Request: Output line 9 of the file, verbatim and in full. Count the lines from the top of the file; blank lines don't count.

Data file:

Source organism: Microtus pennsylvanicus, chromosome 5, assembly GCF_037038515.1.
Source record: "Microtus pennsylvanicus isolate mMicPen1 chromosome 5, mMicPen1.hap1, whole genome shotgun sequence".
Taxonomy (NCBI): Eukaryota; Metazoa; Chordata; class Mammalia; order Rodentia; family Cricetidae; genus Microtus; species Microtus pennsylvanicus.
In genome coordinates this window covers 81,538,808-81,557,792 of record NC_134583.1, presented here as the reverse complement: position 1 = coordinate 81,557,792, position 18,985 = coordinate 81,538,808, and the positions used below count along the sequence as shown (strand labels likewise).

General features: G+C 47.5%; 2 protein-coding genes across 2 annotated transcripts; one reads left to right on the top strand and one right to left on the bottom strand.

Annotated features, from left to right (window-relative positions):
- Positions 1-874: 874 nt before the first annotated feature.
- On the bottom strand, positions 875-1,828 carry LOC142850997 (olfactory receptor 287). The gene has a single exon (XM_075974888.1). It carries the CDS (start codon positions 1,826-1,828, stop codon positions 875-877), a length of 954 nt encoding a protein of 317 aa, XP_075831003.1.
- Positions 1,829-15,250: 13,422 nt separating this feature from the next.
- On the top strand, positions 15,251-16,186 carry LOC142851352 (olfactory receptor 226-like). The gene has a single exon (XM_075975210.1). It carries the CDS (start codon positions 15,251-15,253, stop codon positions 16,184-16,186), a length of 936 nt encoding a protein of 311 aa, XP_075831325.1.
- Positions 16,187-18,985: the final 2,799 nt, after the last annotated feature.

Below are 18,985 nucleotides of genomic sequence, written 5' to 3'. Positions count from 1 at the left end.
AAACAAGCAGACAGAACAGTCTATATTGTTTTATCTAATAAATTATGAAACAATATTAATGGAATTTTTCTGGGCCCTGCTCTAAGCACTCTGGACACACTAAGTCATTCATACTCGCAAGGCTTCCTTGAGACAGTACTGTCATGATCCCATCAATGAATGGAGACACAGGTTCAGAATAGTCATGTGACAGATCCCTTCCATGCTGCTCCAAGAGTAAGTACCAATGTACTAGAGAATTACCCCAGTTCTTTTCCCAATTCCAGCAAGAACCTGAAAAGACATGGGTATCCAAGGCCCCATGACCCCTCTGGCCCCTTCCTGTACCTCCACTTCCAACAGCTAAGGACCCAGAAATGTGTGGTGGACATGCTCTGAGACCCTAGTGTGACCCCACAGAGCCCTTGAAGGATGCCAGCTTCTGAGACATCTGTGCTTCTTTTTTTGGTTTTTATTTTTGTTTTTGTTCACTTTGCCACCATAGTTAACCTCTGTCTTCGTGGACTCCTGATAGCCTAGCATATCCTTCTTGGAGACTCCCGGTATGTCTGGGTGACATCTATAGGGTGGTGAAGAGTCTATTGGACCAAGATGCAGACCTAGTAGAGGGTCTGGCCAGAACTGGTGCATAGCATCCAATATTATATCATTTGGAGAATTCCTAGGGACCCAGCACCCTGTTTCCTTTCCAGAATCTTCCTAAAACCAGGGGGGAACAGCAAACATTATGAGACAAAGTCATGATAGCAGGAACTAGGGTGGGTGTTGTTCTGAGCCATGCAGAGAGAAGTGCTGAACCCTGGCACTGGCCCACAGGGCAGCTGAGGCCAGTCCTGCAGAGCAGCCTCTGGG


- Positions 1,829-15,250: 13,422 nt separating this feature from the next.